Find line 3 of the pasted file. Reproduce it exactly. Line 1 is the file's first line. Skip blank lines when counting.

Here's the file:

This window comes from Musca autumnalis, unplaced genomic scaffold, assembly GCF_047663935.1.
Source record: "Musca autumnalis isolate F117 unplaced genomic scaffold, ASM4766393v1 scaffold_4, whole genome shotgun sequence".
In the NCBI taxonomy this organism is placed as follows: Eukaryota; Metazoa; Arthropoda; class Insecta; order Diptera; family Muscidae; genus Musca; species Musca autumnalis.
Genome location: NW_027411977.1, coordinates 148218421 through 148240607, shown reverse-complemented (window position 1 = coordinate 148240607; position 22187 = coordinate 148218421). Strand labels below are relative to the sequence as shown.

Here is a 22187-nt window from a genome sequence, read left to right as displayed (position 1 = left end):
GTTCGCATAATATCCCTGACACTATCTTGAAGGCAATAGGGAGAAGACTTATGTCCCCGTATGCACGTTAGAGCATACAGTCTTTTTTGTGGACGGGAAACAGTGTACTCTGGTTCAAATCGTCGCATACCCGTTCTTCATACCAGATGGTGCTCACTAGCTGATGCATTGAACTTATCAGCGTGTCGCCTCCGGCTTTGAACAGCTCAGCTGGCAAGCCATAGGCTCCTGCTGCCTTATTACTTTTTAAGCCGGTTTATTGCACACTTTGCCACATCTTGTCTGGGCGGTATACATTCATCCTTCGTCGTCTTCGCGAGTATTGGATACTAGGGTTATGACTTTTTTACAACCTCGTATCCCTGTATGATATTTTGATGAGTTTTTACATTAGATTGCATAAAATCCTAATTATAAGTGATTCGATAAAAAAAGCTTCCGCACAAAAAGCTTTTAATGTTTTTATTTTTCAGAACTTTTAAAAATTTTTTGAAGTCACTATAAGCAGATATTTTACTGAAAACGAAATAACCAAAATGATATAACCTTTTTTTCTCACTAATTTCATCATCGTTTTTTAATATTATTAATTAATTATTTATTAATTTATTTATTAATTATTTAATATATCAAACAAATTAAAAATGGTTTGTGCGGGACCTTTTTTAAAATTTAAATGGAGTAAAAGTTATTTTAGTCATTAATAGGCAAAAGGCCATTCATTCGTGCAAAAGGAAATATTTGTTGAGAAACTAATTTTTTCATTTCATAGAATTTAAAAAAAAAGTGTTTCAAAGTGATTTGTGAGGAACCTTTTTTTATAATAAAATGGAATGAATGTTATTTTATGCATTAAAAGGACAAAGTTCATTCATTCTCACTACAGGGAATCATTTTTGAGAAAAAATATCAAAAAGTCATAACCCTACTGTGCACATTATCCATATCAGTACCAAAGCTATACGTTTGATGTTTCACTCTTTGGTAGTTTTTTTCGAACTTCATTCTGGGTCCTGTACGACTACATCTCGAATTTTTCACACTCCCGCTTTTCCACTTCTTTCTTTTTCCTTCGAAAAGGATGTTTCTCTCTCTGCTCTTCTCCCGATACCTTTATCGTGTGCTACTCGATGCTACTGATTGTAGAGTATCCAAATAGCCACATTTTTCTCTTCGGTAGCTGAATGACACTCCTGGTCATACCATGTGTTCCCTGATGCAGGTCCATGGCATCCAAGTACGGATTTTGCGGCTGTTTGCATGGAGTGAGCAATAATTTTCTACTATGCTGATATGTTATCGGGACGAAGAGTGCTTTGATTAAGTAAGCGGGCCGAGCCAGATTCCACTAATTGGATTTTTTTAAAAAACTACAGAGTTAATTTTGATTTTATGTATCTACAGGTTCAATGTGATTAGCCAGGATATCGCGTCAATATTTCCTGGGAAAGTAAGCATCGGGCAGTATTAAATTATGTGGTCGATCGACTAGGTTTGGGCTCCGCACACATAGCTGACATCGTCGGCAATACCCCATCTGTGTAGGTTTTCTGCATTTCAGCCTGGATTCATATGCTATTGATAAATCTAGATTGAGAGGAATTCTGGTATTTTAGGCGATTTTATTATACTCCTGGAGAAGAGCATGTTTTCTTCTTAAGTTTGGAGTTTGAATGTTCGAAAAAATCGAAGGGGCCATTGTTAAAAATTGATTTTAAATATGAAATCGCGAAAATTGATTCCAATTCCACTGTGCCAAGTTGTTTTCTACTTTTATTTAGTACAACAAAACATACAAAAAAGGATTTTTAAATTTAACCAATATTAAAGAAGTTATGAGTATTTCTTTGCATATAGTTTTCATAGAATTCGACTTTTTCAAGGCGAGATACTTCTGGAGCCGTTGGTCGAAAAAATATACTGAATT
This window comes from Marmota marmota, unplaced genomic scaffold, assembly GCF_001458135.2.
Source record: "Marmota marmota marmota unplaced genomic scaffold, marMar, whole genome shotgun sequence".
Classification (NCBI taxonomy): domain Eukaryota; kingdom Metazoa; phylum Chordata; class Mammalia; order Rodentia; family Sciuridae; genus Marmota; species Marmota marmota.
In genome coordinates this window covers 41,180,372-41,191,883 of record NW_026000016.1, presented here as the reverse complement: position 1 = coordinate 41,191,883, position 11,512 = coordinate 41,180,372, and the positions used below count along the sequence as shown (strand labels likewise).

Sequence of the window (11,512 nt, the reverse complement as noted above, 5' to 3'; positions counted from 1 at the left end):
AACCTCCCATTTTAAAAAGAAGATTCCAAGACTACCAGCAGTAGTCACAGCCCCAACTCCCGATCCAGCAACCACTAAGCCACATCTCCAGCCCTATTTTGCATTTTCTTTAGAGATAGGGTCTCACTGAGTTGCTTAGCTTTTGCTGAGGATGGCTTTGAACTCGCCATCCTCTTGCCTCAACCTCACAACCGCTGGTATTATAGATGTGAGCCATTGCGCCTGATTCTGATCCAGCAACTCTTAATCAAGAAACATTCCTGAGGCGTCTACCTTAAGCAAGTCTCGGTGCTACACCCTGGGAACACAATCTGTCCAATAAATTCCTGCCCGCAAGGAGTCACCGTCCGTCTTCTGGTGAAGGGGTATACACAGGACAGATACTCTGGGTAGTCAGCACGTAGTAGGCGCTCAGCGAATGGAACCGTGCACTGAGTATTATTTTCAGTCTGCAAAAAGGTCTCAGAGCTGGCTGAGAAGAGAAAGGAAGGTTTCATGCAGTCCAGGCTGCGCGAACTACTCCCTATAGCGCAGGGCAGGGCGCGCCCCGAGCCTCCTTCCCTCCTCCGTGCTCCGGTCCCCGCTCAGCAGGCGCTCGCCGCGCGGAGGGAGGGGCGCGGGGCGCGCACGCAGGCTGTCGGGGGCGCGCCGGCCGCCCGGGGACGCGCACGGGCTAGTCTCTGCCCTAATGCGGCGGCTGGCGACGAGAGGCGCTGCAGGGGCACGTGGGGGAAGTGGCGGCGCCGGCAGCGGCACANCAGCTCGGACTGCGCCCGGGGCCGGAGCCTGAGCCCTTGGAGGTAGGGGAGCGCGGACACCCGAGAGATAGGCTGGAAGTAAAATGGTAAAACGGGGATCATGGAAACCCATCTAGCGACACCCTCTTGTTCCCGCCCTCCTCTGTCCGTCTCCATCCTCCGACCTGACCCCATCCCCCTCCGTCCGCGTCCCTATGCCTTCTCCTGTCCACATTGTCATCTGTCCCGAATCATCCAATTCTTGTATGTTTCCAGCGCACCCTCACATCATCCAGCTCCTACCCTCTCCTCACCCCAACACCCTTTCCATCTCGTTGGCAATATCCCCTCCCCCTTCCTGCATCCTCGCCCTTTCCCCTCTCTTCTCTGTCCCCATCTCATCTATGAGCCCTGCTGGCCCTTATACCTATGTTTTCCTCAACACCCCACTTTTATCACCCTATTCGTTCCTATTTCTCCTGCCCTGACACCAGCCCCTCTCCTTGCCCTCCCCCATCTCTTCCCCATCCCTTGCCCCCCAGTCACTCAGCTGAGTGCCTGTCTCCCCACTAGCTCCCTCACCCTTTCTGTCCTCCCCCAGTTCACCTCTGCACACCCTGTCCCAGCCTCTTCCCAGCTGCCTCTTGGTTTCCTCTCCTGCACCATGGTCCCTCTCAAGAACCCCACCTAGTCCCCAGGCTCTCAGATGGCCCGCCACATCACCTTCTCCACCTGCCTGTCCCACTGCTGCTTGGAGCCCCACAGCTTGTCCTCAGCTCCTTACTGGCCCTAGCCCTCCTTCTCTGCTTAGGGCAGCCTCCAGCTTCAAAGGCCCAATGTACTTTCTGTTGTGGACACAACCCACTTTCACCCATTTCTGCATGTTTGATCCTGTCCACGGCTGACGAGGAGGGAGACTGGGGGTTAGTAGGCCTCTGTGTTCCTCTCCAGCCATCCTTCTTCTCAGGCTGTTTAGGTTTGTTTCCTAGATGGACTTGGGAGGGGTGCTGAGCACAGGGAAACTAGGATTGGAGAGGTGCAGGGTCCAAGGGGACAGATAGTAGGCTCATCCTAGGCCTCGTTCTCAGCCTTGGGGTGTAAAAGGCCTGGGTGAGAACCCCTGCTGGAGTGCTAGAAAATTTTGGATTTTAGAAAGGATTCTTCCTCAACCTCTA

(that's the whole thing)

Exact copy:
In the NCBI taxonomy this organism is placed as follows: Eukaryota; Metazoa; Arthropoda; class Insecta; order Diptera; family Muscidae; genus Musca; species Musca autumnalis.